It was during this period I had to do a lot of daily manual actions for Exchange at a customer, and I quickly noticed that writing a few minor scripts made my day a hell of a lot easier.
After I showed this to management they asked me to do this more often, and usually for deployments, or virtual servers.

Eventually I got in touch with automating VMware, and later on Hyper-V. I changed my goals again. I wanted to do more with virtualization, and eventually more with cloud technologies.
Everybody talked about the ‘Cloud’ but what did that really mean?. I did not exactly know it yet at that time but I did know I wanted to lean a lot about it, and share it with the people around me.
I started combining my new passion with cloud technologies with the scripting knowledge I had been working on. I began to automate deployments, write additional code to manage Hyper-V environments in an easier way, and eventually wrote scripts to deploy ‘Roles’ to servers. Because be honest, how many people want an empty server? They want to have specific applications or functions, and perhaps the most important, they wanted every machine to be exactly the same after a deployment (outside of specifications).

Again I learned quite a lot, and technologies changed big time these last few years.
This made me again review my goals. I wanted to share all this knowledge with more people. I loved talking about the new stuff I had been working on, how you could use it in your daily job, and how to simplify managing your environments.
I started blogging, giving presentations at customers, and at some events. But I also started sharing code back to the community on Git-Hub. This is where I had landed un until now, and what I am still doing on a day to day basis.

However, about a year ago a new goal started growing in me. I loved working with automation, new Microsoft cloud solutions, and sharing stuff. But I wanted to do more.
Everywhere I looked around me, when big players and sourcing companies were recruiting and delivering generic systems engineers, or generic automation engineers, nobody placed themselves on the market as ‘the experts’ for PowerShell or Cloud Automation. It became my dream to see if I could fill this gap.

At about this same time, I was placed at a customer together with my good friend and colleague Jeff Wouters. We roughly had about the same idea’s, and eventually we sat together to discuss our ideals and goals, and see if we could realise them: create a company that is fully specialised in Cloud & PowerShell automation. This is where the new Methos was born.

Since Jeff and I are both very community related, it probably won’t surprise you that we are trying to make a difference when it comes to communication between colleagues in the field.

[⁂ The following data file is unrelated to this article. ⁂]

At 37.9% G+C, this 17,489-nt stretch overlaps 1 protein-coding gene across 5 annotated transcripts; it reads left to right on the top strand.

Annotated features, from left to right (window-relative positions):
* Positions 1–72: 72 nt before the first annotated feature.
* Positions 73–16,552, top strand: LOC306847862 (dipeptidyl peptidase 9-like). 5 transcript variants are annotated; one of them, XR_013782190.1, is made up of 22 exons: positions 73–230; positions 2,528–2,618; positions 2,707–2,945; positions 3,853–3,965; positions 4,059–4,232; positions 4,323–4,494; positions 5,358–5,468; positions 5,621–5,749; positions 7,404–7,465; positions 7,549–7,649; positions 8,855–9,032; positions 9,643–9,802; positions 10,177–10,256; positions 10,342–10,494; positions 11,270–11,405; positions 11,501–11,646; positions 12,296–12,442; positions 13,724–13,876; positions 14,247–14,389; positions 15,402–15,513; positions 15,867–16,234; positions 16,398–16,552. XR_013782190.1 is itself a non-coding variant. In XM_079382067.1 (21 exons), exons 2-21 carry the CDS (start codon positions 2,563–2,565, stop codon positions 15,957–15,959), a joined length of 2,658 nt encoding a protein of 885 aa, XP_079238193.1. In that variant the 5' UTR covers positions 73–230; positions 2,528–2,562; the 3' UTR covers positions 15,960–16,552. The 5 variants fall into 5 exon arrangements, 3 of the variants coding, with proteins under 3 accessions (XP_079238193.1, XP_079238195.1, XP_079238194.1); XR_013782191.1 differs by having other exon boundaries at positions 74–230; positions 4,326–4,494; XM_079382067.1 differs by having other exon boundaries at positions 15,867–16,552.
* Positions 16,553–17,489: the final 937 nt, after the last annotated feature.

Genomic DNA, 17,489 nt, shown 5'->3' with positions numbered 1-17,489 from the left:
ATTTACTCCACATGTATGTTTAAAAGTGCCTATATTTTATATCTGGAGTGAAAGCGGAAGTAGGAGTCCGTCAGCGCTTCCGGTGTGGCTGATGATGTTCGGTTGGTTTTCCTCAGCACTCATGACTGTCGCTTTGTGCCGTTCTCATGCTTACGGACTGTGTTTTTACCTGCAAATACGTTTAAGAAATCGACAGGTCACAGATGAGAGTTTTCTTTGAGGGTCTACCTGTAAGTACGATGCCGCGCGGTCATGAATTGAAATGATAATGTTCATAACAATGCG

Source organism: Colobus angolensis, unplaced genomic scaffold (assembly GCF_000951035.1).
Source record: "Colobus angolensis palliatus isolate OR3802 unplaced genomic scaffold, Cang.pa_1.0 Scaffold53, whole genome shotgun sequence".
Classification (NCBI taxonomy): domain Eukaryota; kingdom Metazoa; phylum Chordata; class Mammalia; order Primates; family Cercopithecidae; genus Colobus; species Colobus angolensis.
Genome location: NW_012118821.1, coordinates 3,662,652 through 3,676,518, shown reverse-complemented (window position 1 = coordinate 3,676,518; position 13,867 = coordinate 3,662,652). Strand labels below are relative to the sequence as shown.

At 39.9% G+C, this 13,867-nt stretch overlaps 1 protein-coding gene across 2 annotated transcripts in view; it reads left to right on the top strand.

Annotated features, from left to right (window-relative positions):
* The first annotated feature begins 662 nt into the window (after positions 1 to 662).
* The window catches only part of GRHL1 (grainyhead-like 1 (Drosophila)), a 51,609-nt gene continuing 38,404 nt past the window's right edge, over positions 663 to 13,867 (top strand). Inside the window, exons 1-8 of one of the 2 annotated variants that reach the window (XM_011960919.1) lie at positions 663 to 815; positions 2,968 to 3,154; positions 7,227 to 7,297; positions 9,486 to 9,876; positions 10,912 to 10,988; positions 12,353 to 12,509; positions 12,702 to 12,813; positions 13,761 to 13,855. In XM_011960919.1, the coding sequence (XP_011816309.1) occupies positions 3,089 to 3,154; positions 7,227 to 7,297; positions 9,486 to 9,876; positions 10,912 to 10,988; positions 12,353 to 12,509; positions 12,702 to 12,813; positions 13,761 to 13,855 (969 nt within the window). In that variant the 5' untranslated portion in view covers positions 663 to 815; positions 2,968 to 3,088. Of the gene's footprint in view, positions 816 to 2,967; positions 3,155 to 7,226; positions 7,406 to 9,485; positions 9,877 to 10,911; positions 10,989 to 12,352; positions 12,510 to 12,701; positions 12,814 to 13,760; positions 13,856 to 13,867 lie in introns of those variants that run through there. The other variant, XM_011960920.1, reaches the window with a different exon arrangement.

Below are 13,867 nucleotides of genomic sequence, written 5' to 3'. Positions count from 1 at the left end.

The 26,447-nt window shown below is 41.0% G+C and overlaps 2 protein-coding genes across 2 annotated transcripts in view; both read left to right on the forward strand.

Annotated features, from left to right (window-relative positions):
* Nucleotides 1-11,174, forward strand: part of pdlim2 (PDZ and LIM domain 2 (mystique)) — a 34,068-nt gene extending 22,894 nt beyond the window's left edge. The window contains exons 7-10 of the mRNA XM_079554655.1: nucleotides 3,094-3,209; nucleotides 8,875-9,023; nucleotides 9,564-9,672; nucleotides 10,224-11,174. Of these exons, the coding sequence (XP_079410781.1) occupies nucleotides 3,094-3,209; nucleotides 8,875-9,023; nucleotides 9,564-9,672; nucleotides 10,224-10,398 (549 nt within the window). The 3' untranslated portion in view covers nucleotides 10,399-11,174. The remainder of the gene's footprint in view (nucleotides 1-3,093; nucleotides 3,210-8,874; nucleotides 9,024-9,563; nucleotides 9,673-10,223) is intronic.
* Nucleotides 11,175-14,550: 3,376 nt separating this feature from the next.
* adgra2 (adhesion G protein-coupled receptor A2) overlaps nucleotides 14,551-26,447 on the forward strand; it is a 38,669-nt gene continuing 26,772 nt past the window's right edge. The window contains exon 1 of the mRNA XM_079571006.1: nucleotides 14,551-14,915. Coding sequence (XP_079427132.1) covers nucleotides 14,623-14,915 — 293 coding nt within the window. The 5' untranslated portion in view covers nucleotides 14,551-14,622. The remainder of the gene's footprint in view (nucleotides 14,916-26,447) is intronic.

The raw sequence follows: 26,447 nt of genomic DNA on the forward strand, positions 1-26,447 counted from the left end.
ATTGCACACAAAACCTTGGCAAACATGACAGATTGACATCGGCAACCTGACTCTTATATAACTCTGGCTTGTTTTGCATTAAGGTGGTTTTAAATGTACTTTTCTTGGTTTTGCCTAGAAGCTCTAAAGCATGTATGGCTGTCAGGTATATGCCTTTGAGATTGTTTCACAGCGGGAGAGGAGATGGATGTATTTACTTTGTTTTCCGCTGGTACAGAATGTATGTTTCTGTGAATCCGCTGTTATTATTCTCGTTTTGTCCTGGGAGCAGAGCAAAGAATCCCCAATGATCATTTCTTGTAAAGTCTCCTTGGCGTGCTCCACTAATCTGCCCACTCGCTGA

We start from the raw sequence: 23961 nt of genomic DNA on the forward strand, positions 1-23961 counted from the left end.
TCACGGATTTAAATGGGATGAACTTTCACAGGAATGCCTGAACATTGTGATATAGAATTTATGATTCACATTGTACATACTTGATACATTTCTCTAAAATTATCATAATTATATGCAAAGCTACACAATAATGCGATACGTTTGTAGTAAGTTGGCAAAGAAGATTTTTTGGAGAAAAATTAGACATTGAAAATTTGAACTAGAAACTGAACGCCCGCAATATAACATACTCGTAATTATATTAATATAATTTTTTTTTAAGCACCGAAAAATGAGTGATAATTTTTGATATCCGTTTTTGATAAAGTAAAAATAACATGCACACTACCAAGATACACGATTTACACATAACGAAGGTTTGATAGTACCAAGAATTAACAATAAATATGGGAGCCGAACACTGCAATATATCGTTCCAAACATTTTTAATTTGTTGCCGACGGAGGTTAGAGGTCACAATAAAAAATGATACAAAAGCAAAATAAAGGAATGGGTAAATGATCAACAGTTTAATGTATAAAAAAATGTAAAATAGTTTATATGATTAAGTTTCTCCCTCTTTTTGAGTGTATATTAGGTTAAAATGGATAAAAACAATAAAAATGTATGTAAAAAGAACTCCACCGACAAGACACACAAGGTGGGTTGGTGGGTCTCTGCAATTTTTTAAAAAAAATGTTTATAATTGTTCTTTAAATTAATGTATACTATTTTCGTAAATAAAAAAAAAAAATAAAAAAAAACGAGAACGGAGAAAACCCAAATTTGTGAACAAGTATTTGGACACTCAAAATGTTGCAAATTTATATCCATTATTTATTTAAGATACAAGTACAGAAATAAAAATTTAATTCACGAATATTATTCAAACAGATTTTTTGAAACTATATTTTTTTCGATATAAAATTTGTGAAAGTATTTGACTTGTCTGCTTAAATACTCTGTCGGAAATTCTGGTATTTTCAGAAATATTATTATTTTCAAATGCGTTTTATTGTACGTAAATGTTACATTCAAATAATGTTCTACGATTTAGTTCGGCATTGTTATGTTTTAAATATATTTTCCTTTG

You hire an expert? You don’t only receive the expertise of this individual, but the expertise of the whole Methos group. We believe that nobody knows everything, and you know more with many.
If there is enough contact between the colleagues, people can learn and grow with each other’s expertise’s. Next to this we will encourage people to go to community events around their own expertise’s, and will invite customers to internal master classes on different topics.

The next few years, we will be focussing us on our new dream, and to build on Methos. We will do more than our best to make this a successfully company, and The cloud and datacentre experts in the Netherlands.

Merry X-mas and a Happy New Year!

Its that time of year already, where the holiday celebrations start and everybody sends each other the bests of wishes in cards. I usually do this the traditional way too, but I wanted to do it slightly different this year 😉

Have a good year!


Activate Windows VMs using Powershell Direct

# This code requires Windows 10 professional/Enterprise or Windows Server 2016
$vmname = read-host "VMName"
$key = read-host "Windows Key"
Invoke-Command -VMName $vmname -ScriptBlock {
Write-Verbose -Message "Attempting to inject Windows key: $key"
Cscript.exe $env:SystemRoot\System32\slmgr.vbs -ipk $key
Write-Verbose -Message "Attempting to activate Windows key"
Cscript.exe $env:SystemRoot\System32\slmgr.vbs -ato
} -ArgumentList $key


Zipping your DSC Resources

When you are setting up a DSC Pull scenario, you will have to zip your DSC Resources in a correct format and by using proper tooling.

At first you need to zip your primary directory, and you have to give your zip file the correct naming. This should be (see screenshot below), and then placed in the “C:\Program Files\WindowsPowerShell\DscService\Modules directory”.PSDSC_Pull_Server

Please be aware that even though its ‘just a zip file’ not all programs zip the same way, if you for example use 7zip or winrar you could bump into eventid 4104: Failed to extract the module from zipfile.                                            PSDSC_notpropperlyzipped

If you however use the windows native compressing engine, everything will work out fine.PSDSC_zippedok